From the interpretive plaque: This pou “recognises that this is a special place, somewhere to be enjoyed and respected by all.”
Carved by Te Kawerau a Maki carvers.
Hiding behind the Waterfall
Pou Whenua: Te Piha (Lion Rock)
Lion Rock (te piha) is the dominant feature of Piha (picture below) on Auckland’s West Coast. It used to be possible to go right to the top, but the path has deterorated and now it is closed off about halfway up. At this point one finds a stone bench and this pou whenua. Catrin, a Piha resident, was up there taking in the atmosphere of the place and the sunshine, when she got disturbed by my arrival.
Below is a view of Piha with Lion Rock in the foreground, taken early this year. The pou whenua is just above the slip visible on the rock.
A tiled information plaque contains the following text (explanations of Maori terms added):
“This carved pou [=pole] is a guardian. It symbolises the mana whenua [=customary authority] of Te Kawerau a Maki, the Tangata Whenua [=people of the land] and recognises the importance of Te Piha and the surrounding area. It was unveiled by Te Kawerau a Maki, Auckland Regional Council and the local community.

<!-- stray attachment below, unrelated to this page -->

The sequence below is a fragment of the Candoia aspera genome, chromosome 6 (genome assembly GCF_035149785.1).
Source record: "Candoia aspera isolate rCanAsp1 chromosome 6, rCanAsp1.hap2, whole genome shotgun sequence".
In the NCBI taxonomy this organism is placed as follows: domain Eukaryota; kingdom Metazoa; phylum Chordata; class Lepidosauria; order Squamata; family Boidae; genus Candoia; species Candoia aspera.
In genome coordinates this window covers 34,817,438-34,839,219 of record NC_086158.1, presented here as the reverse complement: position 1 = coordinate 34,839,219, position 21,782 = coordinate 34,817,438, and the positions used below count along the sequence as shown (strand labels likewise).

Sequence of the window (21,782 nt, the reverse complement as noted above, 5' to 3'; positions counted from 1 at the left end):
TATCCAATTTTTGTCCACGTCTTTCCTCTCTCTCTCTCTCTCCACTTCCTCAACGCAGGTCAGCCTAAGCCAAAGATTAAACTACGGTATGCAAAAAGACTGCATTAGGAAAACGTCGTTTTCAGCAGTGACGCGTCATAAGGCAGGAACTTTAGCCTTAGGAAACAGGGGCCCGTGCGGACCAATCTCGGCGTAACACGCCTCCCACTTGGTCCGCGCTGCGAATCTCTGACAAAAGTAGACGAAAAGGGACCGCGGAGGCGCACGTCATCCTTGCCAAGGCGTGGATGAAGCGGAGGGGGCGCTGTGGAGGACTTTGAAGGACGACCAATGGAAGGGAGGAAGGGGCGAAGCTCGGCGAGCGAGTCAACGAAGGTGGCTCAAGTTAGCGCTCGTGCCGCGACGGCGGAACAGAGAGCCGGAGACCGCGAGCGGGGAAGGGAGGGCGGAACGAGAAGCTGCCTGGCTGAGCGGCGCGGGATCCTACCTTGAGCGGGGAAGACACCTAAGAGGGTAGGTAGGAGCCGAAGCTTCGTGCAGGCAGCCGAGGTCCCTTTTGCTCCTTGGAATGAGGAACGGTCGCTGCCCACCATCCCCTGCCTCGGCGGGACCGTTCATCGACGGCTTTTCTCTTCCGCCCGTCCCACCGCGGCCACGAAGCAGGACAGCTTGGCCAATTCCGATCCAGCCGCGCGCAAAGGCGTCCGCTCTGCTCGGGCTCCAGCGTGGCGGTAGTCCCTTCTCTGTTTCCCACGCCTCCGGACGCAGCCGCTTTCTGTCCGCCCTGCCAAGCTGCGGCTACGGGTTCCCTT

The pou is dedicated to the memory of Ngati Tangiaro Taua, as this was one of her favourite places.
Why not sit for a while like Ngati Tangiaro Taua, to enjoy the view and allow the wairua [=spirit] of Piha to wash over you.”
Pou Whenua: Montana Heritage Trail
This pou whenua stands at the beginning of the Montana Heritage Trail. Here is the explanation of the term from the website of the Auckland Regional Council:
Pou whenua are carved posts placed strategically on the land to acknowledge and represent the relationship between tangata whenua (the people of the land), their ancestors and their turangawaewae (place of standing).
Beside the carved statue we see our 8-year-old grandson Zac who is presently visiting his Omi and Opa. He traveled by himself (assisted by friendly Air New Zealand personnel) from Sydney to Auckland to fill our house with an abundance of life for about two weeks of school holidays! A most enjoyable visit that will end on Saturday.
Pou Whenua: Karekare